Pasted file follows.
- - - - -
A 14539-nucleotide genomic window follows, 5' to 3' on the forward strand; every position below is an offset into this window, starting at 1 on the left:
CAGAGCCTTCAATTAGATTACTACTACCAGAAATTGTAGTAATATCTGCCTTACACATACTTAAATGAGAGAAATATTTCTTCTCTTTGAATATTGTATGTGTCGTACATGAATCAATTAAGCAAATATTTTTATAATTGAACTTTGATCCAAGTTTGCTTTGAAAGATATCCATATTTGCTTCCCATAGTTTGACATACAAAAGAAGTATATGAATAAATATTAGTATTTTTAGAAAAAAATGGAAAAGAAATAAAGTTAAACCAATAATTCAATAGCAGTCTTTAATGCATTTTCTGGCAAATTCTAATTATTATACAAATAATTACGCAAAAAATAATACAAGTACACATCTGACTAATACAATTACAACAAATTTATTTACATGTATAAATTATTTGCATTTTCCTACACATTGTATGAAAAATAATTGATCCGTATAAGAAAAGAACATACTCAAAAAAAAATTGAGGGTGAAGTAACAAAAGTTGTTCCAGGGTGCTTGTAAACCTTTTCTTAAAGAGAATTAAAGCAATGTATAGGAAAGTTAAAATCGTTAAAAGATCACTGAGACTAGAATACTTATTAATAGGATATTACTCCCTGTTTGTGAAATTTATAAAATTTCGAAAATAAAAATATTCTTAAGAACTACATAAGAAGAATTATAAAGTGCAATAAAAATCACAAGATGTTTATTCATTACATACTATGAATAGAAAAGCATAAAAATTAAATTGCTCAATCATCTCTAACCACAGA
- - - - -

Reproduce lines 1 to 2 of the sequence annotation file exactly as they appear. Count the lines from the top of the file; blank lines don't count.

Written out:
A 14539-nucleotide genomic window follows, 5' to 3' on the forward strand; every position below is an offset into this window, starting at 1 on the left:
CAGAGCCTTCAATTAGATTACTACTACCAGAAATTGTAGTAATATCTGCCTTACACATACTTAAATGAGAGAAATATTTCTTCTCTTTGAATATTGTATGTGTCGTACATGAATCAATTAAGCAAATATTTTTATAATTGAACTTTGATCCAAGTTTGCTTTGAAAGATATCCATATTTGCTTCCCATAGTTTGACATACAAAAGAAGTATATGAATAAATATTAGTATTTTTAGAAAAAAATGGAAAAGAAATAAAGTTAAACCAATAATTCAATAGCAGTCTTTAATGCATTTTCTGGCAAATTCTAATTATTATACAAATAATTACGCAAAAAATAATACAAGTACACATCTGACTAATACAATTACAACAAATTTATTTACATGTATAAATTATTTGCATTTTCCTACACATTGTATGAAAAATAATTGATCCGTATAAGAAAAGAACATACTCAAAAAAAAATTGAGGGTGAAGTAACAAAAGTTGTTCCAGGGTGCTTGTAAACCTTTTCTTAAAGAGAATTAAAGCAATGTATAGGAAAGTTAAAATCGTTAAAAGATCACTGAGACTAGAATACTTATTAATAGGATATTACTCCCTGTTTGTGAAATTTATAAAATTTCGAAAATAAAAATATTCTTAAGAACTACATAAGAAGAATTATAAAGTGCAATAAAAATCACAAGATGTTTATTCATTACATACTATGAATAGAAAAGCATAAAAATTAAATTGCTCAATCATCTCTAACCACAGA